M. E. Pittelkau and W. G. McKinley, "Optical Transfer Functions, Weighting Functions, and Metrics for Images with Two-Dimensional Line-of-Sight Motion", Optical Engineering, SPIE, Volume 55, Issue 6, June 2016. 18 pages.
DOI: http://dx.doi.org/10.1117/1.OE.55.6.063108 [Open Access]
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We define the displacement, smear, and jitter components of image motion and derive the two-dimensional statistical Image Motion Optical Transfer Function (OTF) corresponding to each component. These statistical OTFs are parameterized by means and covariances, which are computed most conveniently from a weighted power spectrum of the line-of-sight motion. Another feature of these results is the realization that all temporal and spatial frequencies contribute to each statistical OTF and that one can determine the frequencies that contribute most significantly to each OTF. Additionally, optical system design is typically based upon the properties of an individual image. In a comprehensive optical system design, the statistical properties of an ensemble of images should also be considered. For individual images subject to a constant but possibly unknown smear length, the OTF is a sinc function. This is called a deterministic smear OTF because it does not describe the smear statistically. The statistical smear OTF describes the average smear OTF for an ensemble of images.
"Cascaded and Decoupled RIMU Calibration Filters", Journal of the Astronautical Sciences, Vol. 54, Nos. 3 & 4, July–December 2006, pp. 449-466. (Special Edition for the Malcolm D. Shuster Astronautics Symposium)
A model for a redundant inertial measurement unit (RIMU) and a Kalman filter for estimating calibration parameters is reviewed. We then derive a transformation of the physical calibration parameters that reduces the model to a simpler form. A calibration filter based on this simpler form executes faster and therefore is of benefit to real-time in-flight operation and to ground processing. Not only does the simpler form save on computation, the calibration filter naturally breaks into cascaded and decoupled forms, depending on the linearization chosen. Simulation results are provided to demonstrate the filter’s performance and to compare it to previous results based on the model with physical parameters.
"Calibration and Attitude Determination with Redundant Inertial Measurement Units", AIAA Journal of Guidance, Control, and Dynamics, Vol. 28, No. 4, July–August 2005, pp. 743–752.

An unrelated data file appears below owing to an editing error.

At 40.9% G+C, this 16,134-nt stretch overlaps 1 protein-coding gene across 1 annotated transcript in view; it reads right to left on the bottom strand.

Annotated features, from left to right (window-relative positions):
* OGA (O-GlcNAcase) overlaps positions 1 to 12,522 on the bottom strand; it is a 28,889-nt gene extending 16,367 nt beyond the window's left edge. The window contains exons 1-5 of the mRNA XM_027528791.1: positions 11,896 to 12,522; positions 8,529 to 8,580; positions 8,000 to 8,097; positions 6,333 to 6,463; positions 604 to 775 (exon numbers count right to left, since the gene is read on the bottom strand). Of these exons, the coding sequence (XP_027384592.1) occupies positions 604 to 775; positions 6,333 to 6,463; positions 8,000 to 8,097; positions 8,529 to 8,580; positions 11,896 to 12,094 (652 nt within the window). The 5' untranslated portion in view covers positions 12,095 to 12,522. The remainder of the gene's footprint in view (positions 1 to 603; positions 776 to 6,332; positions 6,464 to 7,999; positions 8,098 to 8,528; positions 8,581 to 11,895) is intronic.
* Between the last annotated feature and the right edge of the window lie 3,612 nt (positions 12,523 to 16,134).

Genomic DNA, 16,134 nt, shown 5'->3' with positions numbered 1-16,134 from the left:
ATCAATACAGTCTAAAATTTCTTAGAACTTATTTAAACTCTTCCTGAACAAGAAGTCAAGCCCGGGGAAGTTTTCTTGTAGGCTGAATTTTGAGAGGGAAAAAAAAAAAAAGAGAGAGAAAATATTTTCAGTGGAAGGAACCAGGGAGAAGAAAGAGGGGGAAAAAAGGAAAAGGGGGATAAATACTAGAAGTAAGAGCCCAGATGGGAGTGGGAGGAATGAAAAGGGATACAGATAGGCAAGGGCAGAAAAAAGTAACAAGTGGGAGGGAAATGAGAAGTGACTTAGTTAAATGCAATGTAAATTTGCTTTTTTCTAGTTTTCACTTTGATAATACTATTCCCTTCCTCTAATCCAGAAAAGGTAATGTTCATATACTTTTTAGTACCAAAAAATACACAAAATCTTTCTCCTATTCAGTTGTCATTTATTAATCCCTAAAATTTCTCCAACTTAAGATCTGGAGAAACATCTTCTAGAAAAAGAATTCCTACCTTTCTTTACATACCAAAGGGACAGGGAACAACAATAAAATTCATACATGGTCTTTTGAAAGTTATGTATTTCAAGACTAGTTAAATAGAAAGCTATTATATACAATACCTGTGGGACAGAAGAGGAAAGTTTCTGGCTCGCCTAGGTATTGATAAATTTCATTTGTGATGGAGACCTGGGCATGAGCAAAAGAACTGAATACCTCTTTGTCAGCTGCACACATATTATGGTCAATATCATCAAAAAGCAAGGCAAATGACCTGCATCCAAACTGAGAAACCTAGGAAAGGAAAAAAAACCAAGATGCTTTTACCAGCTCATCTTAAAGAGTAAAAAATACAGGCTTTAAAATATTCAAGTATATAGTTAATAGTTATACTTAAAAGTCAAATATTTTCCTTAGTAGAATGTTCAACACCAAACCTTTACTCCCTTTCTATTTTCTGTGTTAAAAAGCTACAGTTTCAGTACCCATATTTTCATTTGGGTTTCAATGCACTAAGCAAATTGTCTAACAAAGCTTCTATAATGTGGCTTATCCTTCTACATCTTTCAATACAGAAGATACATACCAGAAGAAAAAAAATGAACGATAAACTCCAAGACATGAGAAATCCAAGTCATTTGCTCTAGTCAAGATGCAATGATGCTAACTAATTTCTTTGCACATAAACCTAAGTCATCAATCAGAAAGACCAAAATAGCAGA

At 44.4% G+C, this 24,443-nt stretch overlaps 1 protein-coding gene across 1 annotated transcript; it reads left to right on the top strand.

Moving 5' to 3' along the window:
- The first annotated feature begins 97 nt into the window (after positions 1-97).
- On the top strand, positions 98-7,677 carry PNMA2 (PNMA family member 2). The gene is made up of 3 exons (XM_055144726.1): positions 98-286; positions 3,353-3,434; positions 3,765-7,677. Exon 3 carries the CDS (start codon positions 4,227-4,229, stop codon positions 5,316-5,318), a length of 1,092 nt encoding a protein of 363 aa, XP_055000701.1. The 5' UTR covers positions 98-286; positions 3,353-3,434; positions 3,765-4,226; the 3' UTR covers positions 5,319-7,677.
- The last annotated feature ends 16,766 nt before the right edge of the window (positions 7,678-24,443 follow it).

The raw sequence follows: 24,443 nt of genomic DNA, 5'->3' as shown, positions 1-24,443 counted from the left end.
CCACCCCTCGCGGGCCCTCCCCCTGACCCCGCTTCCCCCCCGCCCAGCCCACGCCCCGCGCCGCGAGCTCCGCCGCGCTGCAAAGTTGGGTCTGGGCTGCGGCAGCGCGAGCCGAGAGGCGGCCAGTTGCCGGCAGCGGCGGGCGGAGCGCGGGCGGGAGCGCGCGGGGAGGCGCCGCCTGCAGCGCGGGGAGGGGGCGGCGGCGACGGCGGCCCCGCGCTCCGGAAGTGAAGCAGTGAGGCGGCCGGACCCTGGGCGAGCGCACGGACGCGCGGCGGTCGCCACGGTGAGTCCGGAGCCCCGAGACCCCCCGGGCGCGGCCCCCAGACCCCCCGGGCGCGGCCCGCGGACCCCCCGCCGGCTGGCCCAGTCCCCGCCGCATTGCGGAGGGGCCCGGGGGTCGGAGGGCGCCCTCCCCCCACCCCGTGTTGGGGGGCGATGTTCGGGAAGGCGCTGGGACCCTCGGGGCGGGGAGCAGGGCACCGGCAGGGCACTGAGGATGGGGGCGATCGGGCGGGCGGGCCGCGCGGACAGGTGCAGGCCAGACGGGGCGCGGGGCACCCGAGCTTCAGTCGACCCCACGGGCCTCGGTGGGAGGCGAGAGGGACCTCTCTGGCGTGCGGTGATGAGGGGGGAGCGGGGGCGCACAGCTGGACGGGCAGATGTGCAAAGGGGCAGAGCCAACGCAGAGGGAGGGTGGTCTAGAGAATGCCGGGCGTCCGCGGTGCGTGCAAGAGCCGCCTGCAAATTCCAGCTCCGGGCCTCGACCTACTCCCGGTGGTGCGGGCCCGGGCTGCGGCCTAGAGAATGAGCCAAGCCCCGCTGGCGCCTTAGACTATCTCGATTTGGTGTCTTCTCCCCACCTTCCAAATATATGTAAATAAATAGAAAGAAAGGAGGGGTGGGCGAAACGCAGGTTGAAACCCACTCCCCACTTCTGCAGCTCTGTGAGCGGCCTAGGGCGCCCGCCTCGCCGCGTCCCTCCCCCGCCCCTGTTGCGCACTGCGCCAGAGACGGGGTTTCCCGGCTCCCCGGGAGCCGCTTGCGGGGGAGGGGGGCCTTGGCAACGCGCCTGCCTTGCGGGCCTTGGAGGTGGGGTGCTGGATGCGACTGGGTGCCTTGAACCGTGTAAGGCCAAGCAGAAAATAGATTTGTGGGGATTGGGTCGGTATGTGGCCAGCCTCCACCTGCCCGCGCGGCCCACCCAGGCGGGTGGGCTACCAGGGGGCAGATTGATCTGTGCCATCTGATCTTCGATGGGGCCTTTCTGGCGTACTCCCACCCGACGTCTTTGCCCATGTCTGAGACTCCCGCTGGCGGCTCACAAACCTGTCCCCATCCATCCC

A calibration filter is developed for redundant inertial measurement units (RIMUs), which are IMUs that have more than three sense axes. It is shown that for a Kalman filter based on an attitude measurement model and an attitude kinematics model in the "model replacement mode", a linear combination of the calibration parameters is not observable and therefore cannot be estimated. This observability problem is not related to dynamic observability, which requires calibration maneuvers. A null-space measurement equation, together with the attitude measurement and kinematics models, provides complete observability so that all calibration parameters can be estimated. Estimator performance without and with the null-space measurement update is demonstrated via simulation results.
"An Analysis of the Quaternion Attitude Determination Filter", Journal of the Astronautical Sciences, Vol. 51, No. 1, 2003, pp. 103–120.
The full-quaternion attitude determination filter is analyzed to address questions of covariance singularity and quaternion normalization. It is shown how nonsingularity of the covariance in the extended Kalman filter depends on the initial covariance, the process noise matrix, and implementation details of the filter. The covariance of a normalized quaternion estimate and the various means to achieve normalization are examined. The effect of a quaternion measurement update on the covariance and on the norm of the estimated quaternion is analyzed. It is also shown that the multiplicative and additive quaternion updates are equivalent. These are distinguished from an update called "rotational," which was proven elsewhere to be the constrained maximum-likelihood optimal update. It is demonstrated that the reduced-order body-referenced attitude determination filter is embedded in the full-quaternion filter.